But a caregiver can be a parent, sibling, close family member or friend who helps a loved one who is chronically ill or dying with activities of daily living that they cannot do for themselves.

Giving care may involve help with bathing, dressing, making meals, cleaning the house, doing yard work or going to the doctor. These added responsibilities can gradually edge one’s own needs to the point where the caregiver may start feeling overwhelmed, stressed or worn out.

That’s why it is important for caregivers to look after themselves, physically and emotionally, so they can continue to help someone else. The health professionals at the Health Care Center on Golden Rain Road offers these tips:

• Make personal your wellness a priority. Get scheduled check-ups, eat a balanced diet, and get plenty of rest. Regular exercise can raise energy, reduce stress and improve the attitude. Try for at least 30 minutes of physical activity four to six times a week.

• Stay organized. Caregiving can easily become another full-time job. Develop a schedule with the family to better manage all the demands. Include some recreational outings.

• Reach out to people who can help. There will be times when caregivers needs someone else to give them a break. Family members and friends sometimes may not know what the caregiver needs.

• Acknowledge feelings. Sometimes caregivers may feel sad, scared, angry, frustrated, guilty or lonely. Caring for a loved one who is chronically ill is never easy. However, if these feelings get in the way of their daily lives, they might need to talk with another family member, friend or spiritual leader to avoid stress-overload or depression.

• Join a support group. Talking with others about what caregivers go through can help. Some groups meet over the Internet and others are held in languages beside English.

A caregiver support group for people whose loved one has dementia meets from 10-11:30 a.m. on the fourth Tuesday of the month at the HCC. All shareholders are welcome to attend.

This month’s meeting will be held Dec. 23 (this month only due to Christmas Eve falling on Tuesday.)

For more information about caregiver health, talk with a HCC doctor.

Wa-Rite Club

by Betty Scharf

LW contributor

Members of the Wa-Rite Club dine out once a year and have a good time. This year was no exception. Something special happens at these end-of-year “guilt-free frenzies.” Pounds lost this year are reported to members, who celebrate.For those who excelled, there are awards.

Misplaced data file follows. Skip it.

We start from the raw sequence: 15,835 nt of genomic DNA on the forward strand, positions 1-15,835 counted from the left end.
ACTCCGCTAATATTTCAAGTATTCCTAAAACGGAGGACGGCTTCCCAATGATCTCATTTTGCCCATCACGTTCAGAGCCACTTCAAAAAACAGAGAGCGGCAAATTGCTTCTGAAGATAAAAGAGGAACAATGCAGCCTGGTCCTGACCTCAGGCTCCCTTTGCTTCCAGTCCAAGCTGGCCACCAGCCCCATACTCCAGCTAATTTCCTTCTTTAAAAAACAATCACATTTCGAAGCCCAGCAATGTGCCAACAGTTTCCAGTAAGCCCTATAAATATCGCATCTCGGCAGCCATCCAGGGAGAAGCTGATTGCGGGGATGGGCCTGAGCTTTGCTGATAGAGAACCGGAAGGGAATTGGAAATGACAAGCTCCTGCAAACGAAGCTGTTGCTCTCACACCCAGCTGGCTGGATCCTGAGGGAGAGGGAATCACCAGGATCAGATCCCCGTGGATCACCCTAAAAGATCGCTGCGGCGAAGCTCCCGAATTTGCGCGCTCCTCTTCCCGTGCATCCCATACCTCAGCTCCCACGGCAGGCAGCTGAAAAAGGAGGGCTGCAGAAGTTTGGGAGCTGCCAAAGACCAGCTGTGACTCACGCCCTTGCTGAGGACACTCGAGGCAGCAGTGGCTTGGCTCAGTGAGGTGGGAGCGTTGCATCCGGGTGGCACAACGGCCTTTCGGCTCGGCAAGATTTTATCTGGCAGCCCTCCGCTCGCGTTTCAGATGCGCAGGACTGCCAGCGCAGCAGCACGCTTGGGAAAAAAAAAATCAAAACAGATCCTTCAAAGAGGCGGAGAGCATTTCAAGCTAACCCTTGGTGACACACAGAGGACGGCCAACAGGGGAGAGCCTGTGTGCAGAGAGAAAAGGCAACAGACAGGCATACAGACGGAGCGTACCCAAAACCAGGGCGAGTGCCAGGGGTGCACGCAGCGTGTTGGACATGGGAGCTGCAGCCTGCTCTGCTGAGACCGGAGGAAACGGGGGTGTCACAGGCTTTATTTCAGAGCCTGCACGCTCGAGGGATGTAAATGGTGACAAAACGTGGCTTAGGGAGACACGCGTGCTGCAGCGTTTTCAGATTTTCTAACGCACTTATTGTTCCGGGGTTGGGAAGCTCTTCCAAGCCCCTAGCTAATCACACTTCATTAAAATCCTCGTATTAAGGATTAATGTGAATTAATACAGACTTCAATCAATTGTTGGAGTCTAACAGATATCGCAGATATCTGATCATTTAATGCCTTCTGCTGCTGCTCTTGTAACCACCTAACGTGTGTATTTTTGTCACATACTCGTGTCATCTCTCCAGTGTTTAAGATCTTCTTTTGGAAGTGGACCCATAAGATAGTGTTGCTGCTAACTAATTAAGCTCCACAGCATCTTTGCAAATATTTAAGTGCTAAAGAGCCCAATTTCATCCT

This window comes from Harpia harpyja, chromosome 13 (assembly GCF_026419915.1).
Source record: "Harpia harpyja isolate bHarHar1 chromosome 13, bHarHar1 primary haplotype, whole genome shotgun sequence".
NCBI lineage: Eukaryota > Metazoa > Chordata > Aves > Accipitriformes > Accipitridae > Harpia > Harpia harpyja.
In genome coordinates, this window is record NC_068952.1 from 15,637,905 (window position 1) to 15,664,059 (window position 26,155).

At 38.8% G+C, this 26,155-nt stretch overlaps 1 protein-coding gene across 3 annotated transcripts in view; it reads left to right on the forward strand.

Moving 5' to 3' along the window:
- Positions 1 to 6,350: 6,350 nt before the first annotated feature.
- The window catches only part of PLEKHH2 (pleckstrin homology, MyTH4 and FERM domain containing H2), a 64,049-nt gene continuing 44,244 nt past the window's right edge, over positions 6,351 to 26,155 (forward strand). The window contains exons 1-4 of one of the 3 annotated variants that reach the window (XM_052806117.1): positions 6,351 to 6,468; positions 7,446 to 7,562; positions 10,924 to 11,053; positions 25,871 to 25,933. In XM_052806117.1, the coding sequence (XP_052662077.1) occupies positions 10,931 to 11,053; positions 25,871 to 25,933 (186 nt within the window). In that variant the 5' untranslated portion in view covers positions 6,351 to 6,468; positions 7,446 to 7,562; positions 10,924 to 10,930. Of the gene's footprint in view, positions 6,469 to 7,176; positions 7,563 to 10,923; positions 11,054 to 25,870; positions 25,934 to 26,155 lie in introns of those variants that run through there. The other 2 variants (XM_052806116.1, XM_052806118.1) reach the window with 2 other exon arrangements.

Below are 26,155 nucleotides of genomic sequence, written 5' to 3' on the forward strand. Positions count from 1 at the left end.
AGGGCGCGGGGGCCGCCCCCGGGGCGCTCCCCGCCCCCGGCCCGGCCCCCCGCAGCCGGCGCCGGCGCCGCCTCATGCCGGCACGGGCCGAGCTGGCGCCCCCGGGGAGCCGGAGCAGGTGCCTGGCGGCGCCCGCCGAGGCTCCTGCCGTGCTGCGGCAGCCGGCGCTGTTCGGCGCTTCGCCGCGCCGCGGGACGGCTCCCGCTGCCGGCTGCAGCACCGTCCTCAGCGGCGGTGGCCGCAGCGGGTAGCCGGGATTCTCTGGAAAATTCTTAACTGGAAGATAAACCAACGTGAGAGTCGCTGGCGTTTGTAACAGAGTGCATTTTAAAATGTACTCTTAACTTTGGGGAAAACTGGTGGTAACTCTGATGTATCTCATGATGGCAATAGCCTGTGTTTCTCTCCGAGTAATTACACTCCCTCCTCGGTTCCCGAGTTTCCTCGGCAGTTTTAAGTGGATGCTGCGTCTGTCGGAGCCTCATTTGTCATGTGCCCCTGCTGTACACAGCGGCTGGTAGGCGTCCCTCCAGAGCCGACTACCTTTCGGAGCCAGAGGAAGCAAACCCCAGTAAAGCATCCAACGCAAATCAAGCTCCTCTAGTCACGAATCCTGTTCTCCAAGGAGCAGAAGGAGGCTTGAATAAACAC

All those weeks of mindful, cautious, measured portions, and exercise has paid off for most members.

Queen of the year was Linda Barisoff, who lost 56 pounds. She was followed by Judy Chambers, 27-1/2; Pamela Smithson, 23- 1/1/2; Sherry Ginsberg and Sue Rotter, 19-1/2; Dorothy Boots and Jane Haas, 17; Carol Johnson, 15- 1/2; Mary McRaney, 15; Jeannine Robins,13; and Kay Dean, 11.

Seventeen others lost between five and 10 pounds. Nine members achieved their goals.

Nancy Pomicter has maintained her goal for one year and three others, for at least three years.

Wa-Rite helps Leisure World women who need to lose excess weight and educates members to maintain the losses.

Years of overeating have established a pattern of behavior that can be described as an addiction to food and eating.

Members meet at 9 a.m., Fridays, in Clubhouse 3, Room 1.

New members can join at the Jan. 3 meeting with $10 dues and begin a new slimmer and healthier lifestyle.

Senior Meals

Community SeniorServ (CSS) offers a weekly hot meals program at the North Seal Beach Community Center, 3333 St. Cloud Dr. The center opens at 9 a.m., Monday-Friday, for coffee. Lunch is served weekdays at 11:30. Arrive by 11 a.m. to register and find a seat. Sugar-free desserts are offered on request. Karaoke music is scheduled Wednesdays from 10 a.m.-noon. Suggested donation, $3 for seniors 60 and older, $5 for all others. For more information, call 430-6079 between 9-11 a.m., Monday through Friday. Call 439-3699, to schedule free bus pick-up.


The Los Alamitos senior lunch and bread program offers the same menu from 11:15-11:30 a.m. Monday-Friday at the Los Alamitos Youth Center, 10909 Oak St. Suggested donation: $3-$5 for seniors, $5 for people 59 or younger. For reservations, call Linda Klein at (562) 430-1073, ext. 526. Bingo is played Monday, Wednesday and Friday.

Monday, Dec. 23: Tomato barley soup, stuffed salmon boats with sauce, redskin potatoes, seasonal fresh fruit.

Closed the rest of the week for the holidays.